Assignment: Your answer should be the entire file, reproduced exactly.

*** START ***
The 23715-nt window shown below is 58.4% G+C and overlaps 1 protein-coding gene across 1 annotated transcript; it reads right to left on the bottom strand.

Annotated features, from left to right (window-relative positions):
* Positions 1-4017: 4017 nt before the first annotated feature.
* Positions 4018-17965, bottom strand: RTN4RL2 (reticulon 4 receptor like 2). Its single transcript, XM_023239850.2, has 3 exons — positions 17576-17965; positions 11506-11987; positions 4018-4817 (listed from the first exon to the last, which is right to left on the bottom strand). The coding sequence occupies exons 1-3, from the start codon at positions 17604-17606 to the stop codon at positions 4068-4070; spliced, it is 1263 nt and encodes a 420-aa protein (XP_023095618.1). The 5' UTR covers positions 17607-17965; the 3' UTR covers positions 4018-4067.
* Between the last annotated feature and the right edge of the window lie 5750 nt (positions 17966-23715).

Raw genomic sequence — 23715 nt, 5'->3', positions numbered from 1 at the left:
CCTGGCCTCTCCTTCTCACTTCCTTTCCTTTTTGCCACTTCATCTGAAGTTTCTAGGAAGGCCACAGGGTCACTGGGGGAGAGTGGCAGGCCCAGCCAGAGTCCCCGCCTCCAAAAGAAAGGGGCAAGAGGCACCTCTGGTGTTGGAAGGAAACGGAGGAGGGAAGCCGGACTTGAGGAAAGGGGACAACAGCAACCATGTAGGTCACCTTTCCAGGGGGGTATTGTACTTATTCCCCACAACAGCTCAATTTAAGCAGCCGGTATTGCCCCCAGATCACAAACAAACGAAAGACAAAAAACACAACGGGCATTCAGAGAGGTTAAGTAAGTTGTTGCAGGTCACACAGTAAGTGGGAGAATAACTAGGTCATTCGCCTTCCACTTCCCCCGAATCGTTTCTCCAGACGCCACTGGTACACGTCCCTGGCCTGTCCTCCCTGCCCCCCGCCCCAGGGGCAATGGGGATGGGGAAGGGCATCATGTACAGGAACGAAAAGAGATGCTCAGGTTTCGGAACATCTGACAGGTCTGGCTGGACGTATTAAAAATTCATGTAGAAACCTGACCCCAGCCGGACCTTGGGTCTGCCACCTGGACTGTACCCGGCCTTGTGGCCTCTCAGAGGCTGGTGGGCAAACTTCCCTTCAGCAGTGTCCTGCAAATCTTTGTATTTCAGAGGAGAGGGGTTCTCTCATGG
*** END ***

The 23715-nt window shown below is 58.4% G+C and overlaps 1 protein-coding gene across 1 annotated transcript; it reads right to left on the bottom strand.

Annotated features, from left to right (window-relative positions):
* Positions 1-4017: 4017 nt before the first annotated feature.
* Positions 4018-17965, bottom strand: RTN4RL2 (reticulon 4 receptor like 2). Its single transcript, XM_023239850.2, has 3 exons — positions 17576-17965; positions 11506-11987; positions 4018-4817 (listed from the first exon to the last, which is right to left on the bottom strand). The coding sequence occupies exons 1-3, from the start codon at positions 17604-17606 to the stop codon at positions 4068-4070; spliced, it is 1263 nt and encodes a 420-aa protein (XP_023095618.1). The 5' UTR covers positions 17607-17965; the 3' UTR covers positions 4018-4067.
* Between the last annotated feature and the right edge of the window lie 5750 nt (positions 17966-23715).

Raw genomic sequence — 23715 nt, 5'->3', positions numbered from 1 at the left:
CCTGGCCTCTCCTTCTCACTTCCTTTCCTTTTTGCCACTTCATCTGAAGTTTCTAGGAAGGCCACAGGGTCACTGGGGGAGAGTGGCAGGCCCAGCCAGAGTCCCCGCCTCCAAAAGAAAGGGGCAAGAGGCACCTCTGGTGTTGGAAGGAAACGGAGGAGGGAAGCCGGACTTGAGGAAAGGGGACAACAGCAACCATGTAGGTCACCTTTCCAGGGGGGTATTGTACTTATTCCCCACAACAGCTCAATTTAAGCAGCCGGTATTGCCCCCAGATCACAAACAAACGAAAGACAAAAAACACAACGGGCATTCAGAGAGGTTAAGTAAGTTGTTGCAGGTCACACAGTAAGTGGGAGAATAACTAGGTCATTCGCCTTCCACTTCCCCCGAATCGTTTCTCCAGACGCCACTGGTACACGTCCCTGGCCTGTCCTCCCTGCCCCCCGCCCCAGGGGCAATGGGGATGGGGAAGGGCATCATGTACAGGAACGAAAAGAGATGCTCAGGTTTCGGAACATCTGACAGGTCTGGCTGGACGTATTAAAAATTCATGTAGAAACCTGACCCCAGCCGGACCTTGGGTCTGCCACCTGGACTGTACCCGGCCTTGTGGCCTCTCAGAGGCTGGTGGGCAAACTTCCCTTCAGCAGTGTCCTGCAAATCTTTGTATTTCAGAGGAGAGGGGTTCTCTCATGG